ByMark W. MacWilliams
Pages 23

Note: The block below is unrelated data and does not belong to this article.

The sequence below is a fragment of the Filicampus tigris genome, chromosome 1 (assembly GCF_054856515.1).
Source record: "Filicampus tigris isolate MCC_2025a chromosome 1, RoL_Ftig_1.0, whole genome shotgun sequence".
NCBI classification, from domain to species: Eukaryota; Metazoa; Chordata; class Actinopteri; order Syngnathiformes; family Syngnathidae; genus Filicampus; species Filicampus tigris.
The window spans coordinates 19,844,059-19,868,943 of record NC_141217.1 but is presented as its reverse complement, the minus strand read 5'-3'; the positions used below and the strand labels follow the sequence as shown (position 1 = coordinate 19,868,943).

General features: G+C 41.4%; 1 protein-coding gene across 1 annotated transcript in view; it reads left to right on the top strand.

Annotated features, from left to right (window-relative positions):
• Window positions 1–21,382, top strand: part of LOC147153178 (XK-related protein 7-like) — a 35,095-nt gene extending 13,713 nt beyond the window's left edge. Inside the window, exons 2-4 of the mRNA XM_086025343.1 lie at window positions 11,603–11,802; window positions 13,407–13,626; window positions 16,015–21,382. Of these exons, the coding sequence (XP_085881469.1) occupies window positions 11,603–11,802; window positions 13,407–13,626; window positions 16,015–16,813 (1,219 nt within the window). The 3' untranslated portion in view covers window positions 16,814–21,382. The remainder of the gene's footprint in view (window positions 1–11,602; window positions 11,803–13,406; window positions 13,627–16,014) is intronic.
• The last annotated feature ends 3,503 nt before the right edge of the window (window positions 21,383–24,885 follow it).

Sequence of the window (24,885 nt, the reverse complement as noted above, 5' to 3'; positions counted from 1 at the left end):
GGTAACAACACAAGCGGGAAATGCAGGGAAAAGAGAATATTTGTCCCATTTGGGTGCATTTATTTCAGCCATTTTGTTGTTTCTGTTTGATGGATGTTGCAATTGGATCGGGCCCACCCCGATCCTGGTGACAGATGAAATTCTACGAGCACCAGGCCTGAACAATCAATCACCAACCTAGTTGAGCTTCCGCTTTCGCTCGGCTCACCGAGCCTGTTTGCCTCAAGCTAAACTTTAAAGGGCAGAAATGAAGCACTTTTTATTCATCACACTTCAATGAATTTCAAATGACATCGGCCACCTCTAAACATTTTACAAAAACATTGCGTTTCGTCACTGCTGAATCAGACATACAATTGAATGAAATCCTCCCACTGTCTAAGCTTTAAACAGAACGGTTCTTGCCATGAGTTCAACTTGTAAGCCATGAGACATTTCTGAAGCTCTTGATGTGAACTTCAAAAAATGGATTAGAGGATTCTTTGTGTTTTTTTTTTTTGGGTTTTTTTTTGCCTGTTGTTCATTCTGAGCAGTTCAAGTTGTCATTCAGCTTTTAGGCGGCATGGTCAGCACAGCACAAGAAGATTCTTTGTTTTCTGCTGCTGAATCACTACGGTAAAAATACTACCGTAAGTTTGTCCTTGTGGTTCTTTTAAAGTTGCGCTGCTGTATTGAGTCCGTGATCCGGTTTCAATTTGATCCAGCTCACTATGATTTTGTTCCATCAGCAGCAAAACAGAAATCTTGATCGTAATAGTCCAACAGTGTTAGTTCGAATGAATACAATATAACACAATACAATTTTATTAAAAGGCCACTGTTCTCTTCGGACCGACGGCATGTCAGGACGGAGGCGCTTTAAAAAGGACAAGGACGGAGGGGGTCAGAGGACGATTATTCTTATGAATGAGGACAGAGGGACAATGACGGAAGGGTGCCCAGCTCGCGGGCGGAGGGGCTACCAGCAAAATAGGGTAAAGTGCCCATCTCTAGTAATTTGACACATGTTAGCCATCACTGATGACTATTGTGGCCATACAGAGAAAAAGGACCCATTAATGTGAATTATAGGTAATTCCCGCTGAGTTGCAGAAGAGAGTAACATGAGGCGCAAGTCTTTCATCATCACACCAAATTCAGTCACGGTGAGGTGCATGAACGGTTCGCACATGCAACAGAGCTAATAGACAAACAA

This chapter elaborates the connection between prewar girls' magazines and postwar shojo manga. One of the features of prewar girls' magazines is the depiction of close friendships and even romance between girls as a substitute for depictions of heterosexual romance. The classic shojo manga of the 1970s were a powerful means for exploring the interiority of teenage girls, recently, experimental artists have sought to move beyond the limitations of the genre. Girls' magazines were instrumental in forming the aesthetic and literary qualities that appealed to teenage girls and that would later shape shojo manga magazines. Prewar girls' magazines were able to create a private world for girls by evading heterosexual romance, that is, through emphasizing doseiai relationships. As shojo manga developed in the 1970s, this expression of emotion became an exploration of psychological interiority. Masuda's use of the term "flat" in relation to contemporary shojo manga is worth considering in regard to trends in Japanese popular culture generally.